Demand for northern white frack sand continues to be very strong and for several months, including January of 2013, we’ve been sold out of most grades of sand.

As it relates to our new plant in (Spargo), Wisconsin, I’m pleased to report that we’re on schedule and expect to be fully operational in the second quarter of 2013. This new facility will add approximately 800,000 tons of course 2040 and 3050 frack sand capacity to our portfolio and we expect that a large portion of that volume will be sold this year to a combination of new and existing customers due to the robust demand for those grades.

(Spargo) gives us the ability to sell our low-cost, high-quality white sand into several basins including the Bakken and the Marcellus and, moreover, it provides us a platform to launch our first 4A into the Canadian market where profit demand is increasing.

Our other major capital investment, the new resin coated facility, in Rochelle, Illinois, is slated to come online this quarter. The plant is located near our largest rock sand mine in Ottawa and provides us with a significant logistical cost advantage over many of our competitors.

We’re currently completing product testing and are preparing to build and stage inventory. While we acknowledge the market for resin coated sand is soft right now due to lower gas prices, we’re in active discussions with several customers and anticipate initial sales by the second or third quarter of this year.

Additionally, we continue to expand our logistics capabilities. At the beginning of 2012 we sold through five (trans) loads, accounting for about 5% of our total volume. We now have 16 active (trans) loads that account for roughly 40% of our sales volume.

Our new state-of-the-art sands storage facility in San Antonio, Texas, capable of delivering 500,000 tons of raw and resin coated sand into the Eagleford is on schedule to start up by the end of first quarter.

As previously announced, we began shipping unit trains from our Ottawa facility in 2012. San Antonio will be capable of receiving unit train shipments and our new Sparta facility has unit train capability as well.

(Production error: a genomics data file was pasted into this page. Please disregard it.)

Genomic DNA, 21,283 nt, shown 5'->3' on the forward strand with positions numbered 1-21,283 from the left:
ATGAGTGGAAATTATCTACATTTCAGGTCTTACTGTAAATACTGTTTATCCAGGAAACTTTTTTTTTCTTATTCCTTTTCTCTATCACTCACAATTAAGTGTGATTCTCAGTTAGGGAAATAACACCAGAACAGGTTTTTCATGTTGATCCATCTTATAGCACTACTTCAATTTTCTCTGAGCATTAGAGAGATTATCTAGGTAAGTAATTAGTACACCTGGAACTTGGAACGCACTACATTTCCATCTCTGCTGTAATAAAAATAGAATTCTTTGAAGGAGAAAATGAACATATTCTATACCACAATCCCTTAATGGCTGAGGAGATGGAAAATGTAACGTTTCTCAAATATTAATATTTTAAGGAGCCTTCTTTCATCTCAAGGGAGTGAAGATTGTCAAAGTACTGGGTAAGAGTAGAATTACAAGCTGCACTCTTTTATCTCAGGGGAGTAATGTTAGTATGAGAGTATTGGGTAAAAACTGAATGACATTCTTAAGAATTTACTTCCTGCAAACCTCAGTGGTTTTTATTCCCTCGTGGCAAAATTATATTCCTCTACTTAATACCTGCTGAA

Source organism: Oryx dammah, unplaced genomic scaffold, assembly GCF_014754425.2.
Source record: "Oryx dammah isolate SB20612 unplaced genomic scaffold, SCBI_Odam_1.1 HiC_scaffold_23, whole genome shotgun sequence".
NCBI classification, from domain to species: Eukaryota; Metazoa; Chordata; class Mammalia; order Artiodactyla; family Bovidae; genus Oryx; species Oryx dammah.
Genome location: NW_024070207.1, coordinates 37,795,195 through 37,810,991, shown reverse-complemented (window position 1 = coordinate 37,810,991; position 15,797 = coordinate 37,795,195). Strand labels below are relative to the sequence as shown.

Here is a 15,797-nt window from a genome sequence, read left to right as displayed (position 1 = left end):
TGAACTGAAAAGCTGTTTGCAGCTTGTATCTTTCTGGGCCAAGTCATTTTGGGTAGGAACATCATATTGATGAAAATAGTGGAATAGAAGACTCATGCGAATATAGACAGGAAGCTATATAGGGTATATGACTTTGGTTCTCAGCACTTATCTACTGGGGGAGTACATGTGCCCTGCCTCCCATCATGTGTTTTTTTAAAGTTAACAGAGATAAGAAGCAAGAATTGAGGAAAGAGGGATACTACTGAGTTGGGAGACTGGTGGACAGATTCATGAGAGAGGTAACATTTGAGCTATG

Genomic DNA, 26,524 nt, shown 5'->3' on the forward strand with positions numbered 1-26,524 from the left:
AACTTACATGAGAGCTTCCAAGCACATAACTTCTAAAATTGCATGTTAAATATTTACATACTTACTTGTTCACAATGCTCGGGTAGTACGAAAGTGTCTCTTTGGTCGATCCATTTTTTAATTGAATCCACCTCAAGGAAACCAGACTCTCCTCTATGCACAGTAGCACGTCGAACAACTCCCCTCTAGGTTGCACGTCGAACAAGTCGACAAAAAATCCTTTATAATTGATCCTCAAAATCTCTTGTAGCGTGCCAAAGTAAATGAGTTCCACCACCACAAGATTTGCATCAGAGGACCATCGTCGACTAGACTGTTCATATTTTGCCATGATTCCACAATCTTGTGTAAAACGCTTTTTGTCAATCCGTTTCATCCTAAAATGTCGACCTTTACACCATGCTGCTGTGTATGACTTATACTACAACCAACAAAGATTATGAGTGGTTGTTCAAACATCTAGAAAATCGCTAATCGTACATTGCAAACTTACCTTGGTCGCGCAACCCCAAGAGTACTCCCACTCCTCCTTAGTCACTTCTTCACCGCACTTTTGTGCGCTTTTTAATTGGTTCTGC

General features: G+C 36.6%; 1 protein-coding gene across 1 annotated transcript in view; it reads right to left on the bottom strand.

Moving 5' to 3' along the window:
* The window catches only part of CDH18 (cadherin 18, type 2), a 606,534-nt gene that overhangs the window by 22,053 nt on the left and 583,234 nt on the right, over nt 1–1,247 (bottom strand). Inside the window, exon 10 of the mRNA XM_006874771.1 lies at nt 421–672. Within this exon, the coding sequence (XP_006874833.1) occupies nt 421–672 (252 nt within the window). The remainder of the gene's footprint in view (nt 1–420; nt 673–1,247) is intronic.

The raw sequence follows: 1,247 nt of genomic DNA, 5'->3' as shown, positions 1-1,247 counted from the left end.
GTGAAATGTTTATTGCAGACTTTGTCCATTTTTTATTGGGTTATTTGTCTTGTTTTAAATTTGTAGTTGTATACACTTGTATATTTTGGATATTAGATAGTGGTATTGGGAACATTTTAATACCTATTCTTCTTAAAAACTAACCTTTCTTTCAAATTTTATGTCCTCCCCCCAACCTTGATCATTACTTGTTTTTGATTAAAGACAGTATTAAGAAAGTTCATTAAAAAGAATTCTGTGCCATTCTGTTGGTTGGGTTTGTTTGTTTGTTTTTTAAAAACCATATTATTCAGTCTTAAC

Unit trains provide improved efficiency and better utilization of transportation assets and allow more rapid response to changing customer needs.

While several suppliers claim that they’re unit train capable, only the largest have the market presence and logistical capability to make this work.

We believe that our high-quality products combined with superior logistics creates strong customer loyalty and, as we’ve said in the past, we’re working with our customers to provide the flexibility and the reliability they need to be successful in winning new work.

You can see the impact on our financials. While others in this space experienced a fourth quarter slowdown, we did not. In fact, our fourth quarter volume to oil and gas customers was the highest of any quarter in 2012 with strong overall pricing.

We believe that we’re winning share from less capable competitors and that we will continue to do so.

Now I know that a lot has been said and written about the viability of longer-term take or pay contracts with oil and gas customers, so let me take a few minutes now to talk about that.

We’re working closely with customers and we’ve been very active over the last quarter, adding additional contracts, developing customized logistics and delivery solutions, extending existing contracts while increasing volumes and adjusting prices both up and down.

We sold more than 70% of our total oil and gas volume last year through long-term contracts and as a result of our recent contracting activities, we expect the percentage of contract sales to remain about the same in 2013 and that includes the 800,000 tons of annualized capacity from our Sparta Phase I project.

2013 is off to a strong start and we’re accelerating staffing of our Sparta site in response to increased customer demand. And further, we’re evaluating accelerating work to complete a Phase II project in Sparta by the fourth quarter of 2013 to bring additional capacity online.

Looking ahead, several key factors will drive our performance. We’ve seen a steady migration of oilfield service providers to profit suppliers like US Silica with extensive rail transportation solutions, access to multiple basins and geographically diversified production capabilities.

As drillers sink more wells per rig, fracking efficiencies improve with multipad wells and profit consumption grows per stage, we anticipate an increase in the amount of profit required per rig driving volume growth for our offerings, even in a flat rig count environment.